Senate EPW Releases Multi-year Surface Transportation Reauthorization Bill
Today, the Senate Environment and Public Works Committee passed their five-year $287 billion surface transportation bill. The bill would authorize $287 billion in highway spending, 90 percent of which – $259 billion – would be distributed to states by formula. It also would establish a program to fund projects that "will improve the resiliency of roads and bridges to natural disasters and extreme weather events" and authorize both formula-based and grant-based programs "to begin to reduce transportation-related emissions." Parts of the "One Federal Decision" policy to streamline project permitting would become law.
Additionally, Environmental reviews of infrastructure projects would aim to be limited to two years under surface transportation legislation unveiled by the Senate Environment and Public Works Committee today.
Under the bill, the Department of Transportation would oversee interagency coordination and reviews required under the National Environmental Policy Act before issuing a single decision for the permitting process, signed by all relevant agencies, within two years. Other agencies would be able to request an extension of up to a year, subject to approval from DOT.
Also included in the legislation is another of Chairman John Barrasso's (R-WY) top priorities: language, S. 383 (116), aimed at speeding the development and deployment of carbon capture, utilization and sequestration technologies.
The bill, which includes a title dedicated to climate change, would make a number of other climate change-related investments. It would include $1 billion spread over five years for electric, hydrogen, and natural gas vehicle charging and fueling infrastructure.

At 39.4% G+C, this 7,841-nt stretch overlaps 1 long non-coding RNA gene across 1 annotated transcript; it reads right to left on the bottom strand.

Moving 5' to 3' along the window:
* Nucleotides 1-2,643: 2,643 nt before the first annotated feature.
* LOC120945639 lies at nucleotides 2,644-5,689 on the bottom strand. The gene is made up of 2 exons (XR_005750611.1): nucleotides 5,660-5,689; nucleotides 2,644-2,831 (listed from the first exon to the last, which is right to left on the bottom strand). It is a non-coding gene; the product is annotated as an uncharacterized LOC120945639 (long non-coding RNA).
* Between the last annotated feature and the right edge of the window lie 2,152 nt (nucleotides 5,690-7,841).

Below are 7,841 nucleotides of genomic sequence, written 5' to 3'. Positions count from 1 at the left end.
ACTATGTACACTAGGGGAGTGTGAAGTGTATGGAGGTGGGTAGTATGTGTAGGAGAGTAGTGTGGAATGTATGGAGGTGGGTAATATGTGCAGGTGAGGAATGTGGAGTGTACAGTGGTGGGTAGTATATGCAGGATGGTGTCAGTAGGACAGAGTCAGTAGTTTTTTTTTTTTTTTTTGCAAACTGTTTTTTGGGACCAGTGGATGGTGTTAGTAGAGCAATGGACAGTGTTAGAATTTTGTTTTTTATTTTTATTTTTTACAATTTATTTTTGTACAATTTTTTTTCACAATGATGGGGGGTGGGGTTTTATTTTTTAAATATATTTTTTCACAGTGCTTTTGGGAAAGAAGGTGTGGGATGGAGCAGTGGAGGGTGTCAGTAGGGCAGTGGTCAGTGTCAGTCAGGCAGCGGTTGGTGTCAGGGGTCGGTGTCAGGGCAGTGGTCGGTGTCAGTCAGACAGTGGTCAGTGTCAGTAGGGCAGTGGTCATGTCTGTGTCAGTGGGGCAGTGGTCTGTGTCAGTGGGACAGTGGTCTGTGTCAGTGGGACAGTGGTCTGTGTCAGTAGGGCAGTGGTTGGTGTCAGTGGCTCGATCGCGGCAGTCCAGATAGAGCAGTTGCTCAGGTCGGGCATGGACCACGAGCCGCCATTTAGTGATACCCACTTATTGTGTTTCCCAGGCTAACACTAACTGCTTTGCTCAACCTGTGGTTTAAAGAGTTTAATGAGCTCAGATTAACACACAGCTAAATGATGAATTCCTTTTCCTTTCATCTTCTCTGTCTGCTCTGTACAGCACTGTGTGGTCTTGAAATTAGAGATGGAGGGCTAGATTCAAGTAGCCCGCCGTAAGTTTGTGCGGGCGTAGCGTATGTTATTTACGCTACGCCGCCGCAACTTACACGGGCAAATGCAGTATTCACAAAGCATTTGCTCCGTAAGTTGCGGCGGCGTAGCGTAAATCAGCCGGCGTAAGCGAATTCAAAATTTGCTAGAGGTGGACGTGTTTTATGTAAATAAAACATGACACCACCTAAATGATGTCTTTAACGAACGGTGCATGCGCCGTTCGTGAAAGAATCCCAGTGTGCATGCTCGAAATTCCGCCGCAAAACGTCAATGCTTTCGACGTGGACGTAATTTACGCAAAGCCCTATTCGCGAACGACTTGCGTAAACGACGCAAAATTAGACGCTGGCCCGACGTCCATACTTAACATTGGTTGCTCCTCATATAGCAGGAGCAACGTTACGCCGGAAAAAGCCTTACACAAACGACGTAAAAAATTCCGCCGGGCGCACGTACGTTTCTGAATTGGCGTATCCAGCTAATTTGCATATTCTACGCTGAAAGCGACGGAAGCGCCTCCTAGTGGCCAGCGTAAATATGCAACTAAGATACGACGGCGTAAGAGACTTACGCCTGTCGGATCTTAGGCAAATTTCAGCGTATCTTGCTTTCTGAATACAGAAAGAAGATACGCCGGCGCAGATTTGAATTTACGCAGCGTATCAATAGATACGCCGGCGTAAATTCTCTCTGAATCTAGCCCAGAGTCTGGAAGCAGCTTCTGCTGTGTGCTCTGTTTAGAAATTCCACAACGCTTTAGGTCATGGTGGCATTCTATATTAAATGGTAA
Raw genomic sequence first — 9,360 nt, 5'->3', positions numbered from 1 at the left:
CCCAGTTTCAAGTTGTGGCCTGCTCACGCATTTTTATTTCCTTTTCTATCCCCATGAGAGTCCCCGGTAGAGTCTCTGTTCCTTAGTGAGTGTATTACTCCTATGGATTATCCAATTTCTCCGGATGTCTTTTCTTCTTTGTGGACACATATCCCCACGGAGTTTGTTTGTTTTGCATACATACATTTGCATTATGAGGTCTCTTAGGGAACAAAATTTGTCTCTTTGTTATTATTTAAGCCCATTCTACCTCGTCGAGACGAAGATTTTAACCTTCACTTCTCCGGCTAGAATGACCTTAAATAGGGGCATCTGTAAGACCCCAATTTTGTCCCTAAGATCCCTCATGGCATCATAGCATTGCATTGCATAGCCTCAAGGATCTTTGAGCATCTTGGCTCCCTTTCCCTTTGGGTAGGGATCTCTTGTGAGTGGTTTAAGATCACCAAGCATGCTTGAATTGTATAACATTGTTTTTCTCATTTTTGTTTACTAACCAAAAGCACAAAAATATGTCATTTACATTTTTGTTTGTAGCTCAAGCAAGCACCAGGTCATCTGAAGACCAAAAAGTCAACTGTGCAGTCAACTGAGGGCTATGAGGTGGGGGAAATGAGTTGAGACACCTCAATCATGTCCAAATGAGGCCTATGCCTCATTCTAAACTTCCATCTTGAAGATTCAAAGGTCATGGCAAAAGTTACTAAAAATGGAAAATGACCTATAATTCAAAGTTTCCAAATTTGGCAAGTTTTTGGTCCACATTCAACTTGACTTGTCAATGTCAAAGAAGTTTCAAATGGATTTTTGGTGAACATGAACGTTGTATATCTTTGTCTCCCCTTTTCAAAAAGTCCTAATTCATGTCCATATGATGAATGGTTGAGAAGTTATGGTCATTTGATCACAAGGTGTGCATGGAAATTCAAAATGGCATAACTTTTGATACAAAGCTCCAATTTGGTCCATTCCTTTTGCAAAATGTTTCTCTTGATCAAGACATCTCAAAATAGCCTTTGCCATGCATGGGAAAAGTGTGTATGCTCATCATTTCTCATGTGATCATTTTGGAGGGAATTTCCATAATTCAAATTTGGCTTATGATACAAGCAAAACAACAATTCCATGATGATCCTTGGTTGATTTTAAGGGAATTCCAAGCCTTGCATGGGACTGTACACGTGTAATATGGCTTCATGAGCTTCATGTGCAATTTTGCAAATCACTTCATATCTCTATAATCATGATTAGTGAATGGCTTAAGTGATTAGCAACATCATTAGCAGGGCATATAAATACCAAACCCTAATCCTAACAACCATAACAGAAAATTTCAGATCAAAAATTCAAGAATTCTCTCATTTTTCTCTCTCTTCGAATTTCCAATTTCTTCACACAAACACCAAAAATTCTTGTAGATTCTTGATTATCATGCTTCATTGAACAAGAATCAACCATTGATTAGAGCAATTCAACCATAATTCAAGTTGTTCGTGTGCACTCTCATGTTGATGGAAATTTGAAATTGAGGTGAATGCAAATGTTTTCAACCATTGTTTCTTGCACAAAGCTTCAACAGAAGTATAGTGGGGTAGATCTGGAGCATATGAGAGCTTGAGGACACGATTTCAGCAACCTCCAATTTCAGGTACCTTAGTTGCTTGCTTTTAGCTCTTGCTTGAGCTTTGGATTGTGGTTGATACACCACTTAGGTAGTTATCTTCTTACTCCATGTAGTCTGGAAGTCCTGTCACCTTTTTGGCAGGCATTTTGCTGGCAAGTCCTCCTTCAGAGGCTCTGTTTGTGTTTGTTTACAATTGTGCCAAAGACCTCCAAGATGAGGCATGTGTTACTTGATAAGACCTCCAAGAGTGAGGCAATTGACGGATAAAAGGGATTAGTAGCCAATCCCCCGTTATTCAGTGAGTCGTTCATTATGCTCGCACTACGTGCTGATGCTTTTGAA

The legislation would also extend the authorization of the Diesel Emissions Reduction Act through fiscal 2024; provide $3.5 billion over five years through several programs for states to curb highway-related carbon emissions, and provide hundreds of millions in new funding to reduce traffic congestion and truck idling at ports.
As this is a good first step toward Congress possibly acting to address the expiring current surface transportation bill (FAST Act), the Senate Committees on Commerce, Finance and Banking all have their parts of the reauthorization bill to develop and move forward. Not to mention there has been little to no movement from the House of Representatives on pushing out a surface transportation bill. The FAST Act expires in September 2020 right before the Presidential election.
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